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All Contents © 2019The Kiplinger Washington Editors
By Cameron Huddleston, Online Editor
| Originally Published March 2015
If you’re like most Americans, your monthly grocery spending is eating up a big portion of your budget. Figures from the U.S. Department of Agriculture show that, on average, a family of four spends up to $1,300 a month on the food it consumes at home. Making matters worse, families may be spending more than they need to because of mistakes they make when shopping at the supermarket.
Here are a dozen reasons people overspend on groceries, according to the shopping experts we consulted. If you’re guilty of any or all of these supermarket blunders, you can save big by mending your ways.
When shoppers buy only their weekly needs, they are forced to pay full price for 50% to 80% of what goes in their carts, says Teri Gault, CEO of grocery savings Web site TheGroceryGame.com. The better way to shop is to stock up on items you know you will always use when they go on sale, assuming you have room in your freezer or pantry. And plan your weekly purchases of perishable items around what’s on sale. Jessie Alonzo, founder of MoolaSavingMom.com and a deal expert for Savings.com, recommends checking stores’ weekly sales flyers (which most supermarkets post online) or using an app such as Favado to see what’s on sale at your local stores before you shop.
A surefire way to spend more than necessary at the supermarket is to create a shopping list based on a particular recipe. On average, only two out of 10 items in a recipe will be on sale in a given week, Gault says. Instead, choose recipes and plan meals according to what you already have and what’s on sale.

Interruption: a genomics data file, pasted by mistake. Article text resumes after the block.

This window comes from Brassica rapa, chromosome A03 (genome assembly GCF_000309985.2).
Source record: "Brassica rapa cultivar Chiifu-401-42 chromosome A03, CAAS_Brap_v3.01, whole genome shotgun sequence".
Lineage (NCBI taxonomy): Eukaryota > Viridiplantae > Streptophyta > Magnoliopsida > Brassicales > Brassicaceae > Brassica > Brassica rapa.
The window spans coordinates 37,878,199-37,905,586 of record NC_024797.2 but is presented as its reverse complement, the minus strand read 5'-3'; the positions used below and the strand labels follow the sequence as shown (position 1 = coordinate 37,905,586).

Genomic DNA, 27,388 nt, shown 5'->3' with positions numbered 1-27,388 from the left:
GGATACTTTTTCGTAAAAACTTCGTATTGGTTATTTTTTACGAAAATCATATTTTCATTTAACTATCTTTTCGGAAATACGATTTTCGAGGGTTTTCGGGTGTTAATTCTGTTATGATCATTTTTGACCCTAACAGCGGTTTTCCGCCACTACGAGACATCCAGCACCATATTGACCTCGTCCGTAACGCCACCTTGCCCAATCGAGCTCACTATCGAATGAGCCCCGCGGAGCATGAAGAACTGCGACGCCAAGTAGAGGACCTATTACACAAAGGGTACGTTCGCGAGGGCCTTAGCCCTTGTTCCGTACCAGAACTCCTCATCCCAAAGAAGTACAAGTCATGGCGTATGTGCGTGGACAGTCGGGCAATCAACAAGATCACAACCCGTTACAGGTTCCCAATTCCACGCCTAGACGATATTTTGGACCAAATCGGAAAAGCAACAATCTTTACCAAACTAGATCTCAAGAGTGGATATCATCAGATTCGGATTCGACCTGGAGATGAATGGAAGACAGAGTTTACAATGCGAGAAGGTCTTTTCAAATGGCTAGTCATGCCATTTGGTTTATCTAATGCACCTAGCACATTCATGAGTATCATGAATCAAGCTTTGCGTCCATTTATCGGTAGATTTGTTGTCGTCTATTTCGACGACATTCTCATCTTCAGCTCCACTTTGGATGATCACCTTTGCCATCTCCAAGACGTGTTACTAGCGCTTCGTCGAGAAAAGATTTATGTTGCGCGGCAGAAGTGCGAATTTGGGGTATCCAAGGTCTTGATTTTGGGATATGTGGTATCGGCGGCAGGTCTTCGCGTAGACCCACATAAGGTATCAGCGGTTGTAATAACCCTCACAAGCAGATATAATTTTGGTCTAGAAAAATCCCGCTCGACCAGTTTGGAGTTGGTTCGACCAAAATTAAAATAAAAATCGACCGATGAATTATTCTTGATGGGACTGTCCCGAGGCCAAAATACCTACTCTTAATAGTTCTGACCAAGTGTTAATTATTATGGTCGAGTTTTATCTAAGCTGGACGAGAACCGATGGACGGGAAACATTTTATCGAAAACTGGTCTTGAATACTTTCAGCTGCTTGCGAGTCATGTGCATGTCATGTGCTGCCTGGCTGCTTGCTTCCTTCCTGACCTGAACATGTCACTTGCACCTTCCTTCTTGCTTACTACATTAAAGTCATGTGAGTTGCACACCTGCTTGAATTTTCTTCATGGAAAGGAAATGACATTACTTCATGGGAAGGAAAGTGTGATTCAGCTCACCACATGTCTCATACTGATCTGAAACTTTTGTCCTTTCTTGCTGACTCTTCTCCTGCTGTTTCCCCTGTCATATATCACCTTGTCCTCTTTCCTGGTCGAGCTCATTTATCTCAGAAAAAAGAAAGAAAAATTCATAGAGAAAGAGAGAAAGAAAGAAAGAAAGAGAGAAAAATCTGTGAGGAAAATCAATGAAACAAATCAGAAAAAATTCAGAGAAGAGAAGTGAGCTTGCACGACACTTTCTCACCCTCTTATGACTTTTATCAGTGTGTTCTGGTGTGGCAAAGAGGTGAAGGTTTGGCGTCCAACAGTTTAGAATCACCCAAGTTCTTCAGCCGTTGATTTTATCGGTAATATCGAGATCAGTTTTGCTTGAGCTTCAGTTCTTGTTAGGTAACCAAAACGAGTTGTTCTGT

Be aware that just because an item is on sale doesn’t mean it’s the best deal, Alonzo says. For example, she often sees people stocking up on half-gallons of milk when they go on sale at her local supermarket for $1.77. But the regular price of a gallon of milk is $2.99—55 cents less than two half-gallons at the sale price.
More tactics to watch out for: If a store has a “buy 10 for $10” promotion, you can just buy one for a buck. You don't need to buy 10 to get the sale price, Alonzo says. Be aware that convenience items, such as cocktail sauce sold in the seafood department, are usually the more-expensive brands. Cheaper bottles can be found in the sauce and condiments aisle. And items that are discounted and featured at the end of an aisle often are paired with other items that aren’t on sale. For example, you might see deeply discounted cake mix displayed at the end cap of the baking aisle paired with frosting, but a cheaper brand of frosting likely is available in the middle of the aisle, Gault says. For more, see 5 Ways Supermarkets Trick Shoppers.
Most supermarkets provide cost per unit on tags displayed on shelves holding products. Checking unit pricing is an easy way to get a true comparison across brands and package sizes. For example, a container of brand-name orange juice might be on sale and appear to have a lower price than the store brand. But if the brand-name container is 59 ounces while the store brand is 64 ounces, the cost per unit can help you figure out which really is the better deal.
Price per unit isn't always listed in the produce section, so you might have to do the math quickly in your head or use a calculator. For example, Alonzo says she typically buys a five-pound bag of apples for $5.99. But when individual apples were on sale for 99 cents per pound, she recognized that she could save $1 by buying five pounds of the individual apples instead of the bagged apples.
Shoppers tend to buy the same products without checking to see if there's a cheaper alternative. It happens out of habit. Next time you're standing in the grocery aisle, rather than reaching for the familiar brand-name item that's strategically placed at eye-level, check the top and bottom shelves for store-brand items that will be several cents to several dollars cheaper. However, if you're already in the habit of buying generic, don't overlook the brand-name equivalents when they are sale because they can be a better deal, Alonzo says. This is an opportunity to stock up.